The beauty of Yellowstone National Park is everywhere – in the animals, trees, and plants; and in the calcium carbonate, algae, and archeabacteria. What? Not super familiar with calcium carbonate or archeabacteria? I wouldn’t expect you to be. So stay tuned for my story and short Biology lesson.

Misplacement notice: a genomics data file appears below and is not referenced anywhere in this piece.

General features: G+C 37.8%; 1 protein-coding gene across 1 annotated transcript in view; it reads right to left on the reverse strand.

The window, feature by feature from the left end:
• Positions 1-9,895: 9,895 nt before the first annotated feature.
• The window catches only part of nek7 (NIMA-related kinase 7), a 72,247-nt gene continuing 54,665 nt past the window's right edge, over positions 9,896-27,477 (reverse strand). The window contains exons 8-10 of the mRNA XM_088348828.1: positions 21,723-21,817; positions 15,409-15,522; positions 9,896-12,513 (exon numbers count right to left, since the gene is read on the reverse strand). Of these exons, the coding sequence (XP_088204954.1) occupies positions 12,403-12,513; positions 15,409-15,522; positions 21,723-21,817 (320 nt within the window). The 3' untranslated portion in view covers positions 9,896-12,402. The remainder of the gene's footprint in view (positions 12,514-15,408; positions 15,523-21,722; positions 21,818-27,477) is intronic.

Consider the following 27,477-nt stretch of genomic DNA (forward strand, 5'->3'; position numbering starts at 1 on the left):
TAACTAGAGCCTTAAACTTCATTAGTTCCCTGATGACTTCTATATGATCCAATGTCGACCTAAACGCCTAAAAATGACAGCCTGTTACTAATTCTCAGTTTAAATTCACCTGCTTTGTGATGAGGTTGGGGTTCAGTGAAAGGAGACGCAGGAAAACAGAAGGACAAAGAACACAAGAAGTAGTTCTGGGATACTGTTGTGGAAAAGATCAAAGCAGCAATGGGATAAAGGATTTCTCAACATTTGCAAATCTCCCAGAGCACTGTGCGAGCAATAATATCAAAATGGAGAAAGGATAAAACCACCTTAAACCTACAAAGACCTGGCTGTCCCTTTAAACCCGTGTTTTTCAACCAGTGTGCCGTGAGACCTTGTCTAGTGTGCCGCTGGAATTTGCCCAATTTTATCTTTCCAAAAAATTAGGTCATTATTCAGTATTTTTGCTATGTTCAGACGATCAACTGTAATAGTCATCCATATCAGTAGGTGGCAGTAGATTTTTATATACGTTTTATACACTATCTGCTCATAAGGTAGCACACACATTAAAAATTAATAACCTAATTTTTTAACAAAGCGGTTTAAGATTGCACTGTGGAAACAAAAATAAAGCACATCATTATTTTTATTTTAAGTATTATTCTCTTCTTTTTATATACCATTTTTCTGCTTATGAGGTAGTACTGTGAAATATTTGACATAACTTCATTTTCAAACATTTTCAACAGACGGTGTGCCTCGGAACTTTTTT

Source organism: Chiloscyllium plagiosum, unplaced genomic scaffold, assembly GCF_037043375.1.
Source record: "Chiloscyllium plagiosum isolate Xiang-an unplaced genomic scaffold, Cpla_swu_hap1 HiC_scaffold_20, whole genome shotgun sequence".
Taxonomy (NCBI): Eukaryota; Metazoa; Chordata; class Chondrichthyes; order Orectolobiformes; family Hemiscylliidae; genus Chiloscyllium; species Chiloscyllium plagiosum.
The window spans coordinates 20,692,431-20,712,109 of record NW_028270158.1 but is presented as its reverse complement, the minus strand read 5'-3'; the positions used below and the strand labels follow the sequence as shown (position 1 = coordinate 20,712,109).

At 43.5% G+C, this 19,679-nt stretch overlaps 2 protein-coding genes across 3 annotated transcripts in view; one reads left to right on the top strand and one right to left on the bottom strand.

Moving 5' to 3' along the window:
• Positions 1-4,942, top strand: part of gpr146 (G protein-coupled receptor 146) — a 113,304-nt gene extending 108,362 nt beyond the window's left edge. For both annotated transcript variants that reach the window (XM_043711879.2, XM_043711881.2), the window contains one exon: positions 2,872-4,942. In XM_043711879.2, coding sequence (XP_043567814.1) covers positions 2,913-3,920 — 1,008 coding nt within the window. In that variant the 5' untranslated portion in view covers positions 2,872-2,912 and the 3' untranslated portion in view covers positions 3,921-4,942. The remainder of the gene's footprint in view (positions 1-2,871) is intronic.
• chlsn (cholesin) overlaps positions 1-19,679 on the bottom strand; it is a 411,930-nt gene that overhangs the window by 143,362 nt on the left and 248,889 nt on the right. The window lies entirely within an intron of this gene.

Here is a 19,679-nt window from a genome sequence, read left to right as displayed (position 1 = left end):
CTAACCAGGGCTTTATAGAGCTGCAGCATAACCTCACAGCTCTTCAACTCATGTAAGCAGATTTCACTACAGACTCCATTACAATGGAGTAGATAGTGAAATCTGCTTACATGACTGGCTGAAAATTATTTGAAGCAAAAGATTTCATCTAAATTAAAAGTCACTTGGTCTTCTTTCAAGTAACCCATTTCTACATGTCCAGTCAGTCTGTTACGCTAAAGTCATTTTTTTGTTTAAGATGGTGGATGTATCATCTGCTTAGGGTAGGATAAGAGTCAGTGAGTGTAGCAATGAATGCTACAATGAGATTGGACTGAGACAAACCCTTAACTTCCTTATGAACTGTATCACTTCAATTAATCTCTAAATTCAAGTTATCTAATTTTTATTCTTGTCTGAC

In the Northwest corner of Yellowstone is Mammoth Hot Springs – our second stop after entering the park. Mammoth Hot Springs is a large complex of hot springs on a series of travertine terraces (series of white, flat, limestone surfaces deposited by hot springs). It was created over thousands of years as water from the hot springs slowly cooled near the surface (a “cool” 80 degrees Celsius) and deposited calcium carbonate, a salt compound (over two tons of calcium carbonate solution flow through Mammoth each day). Because of the huge amount of geothermal activity (Yellowstone being a supervolcano over a hot spot and all), the travertine flourishes. Mammoth itself isn’t directly over/within the caldera of the Yellowstone supervolcano – but the underground “plumbing” of the park is all connected – bringing hot water and geothermal vents to heat the water in the Mammoth corner of the park. For this reason Mammoth, and the vast majority of Yellowstone National Park, are covered with signs reminding you not to touch the water for fear of scalding yourself.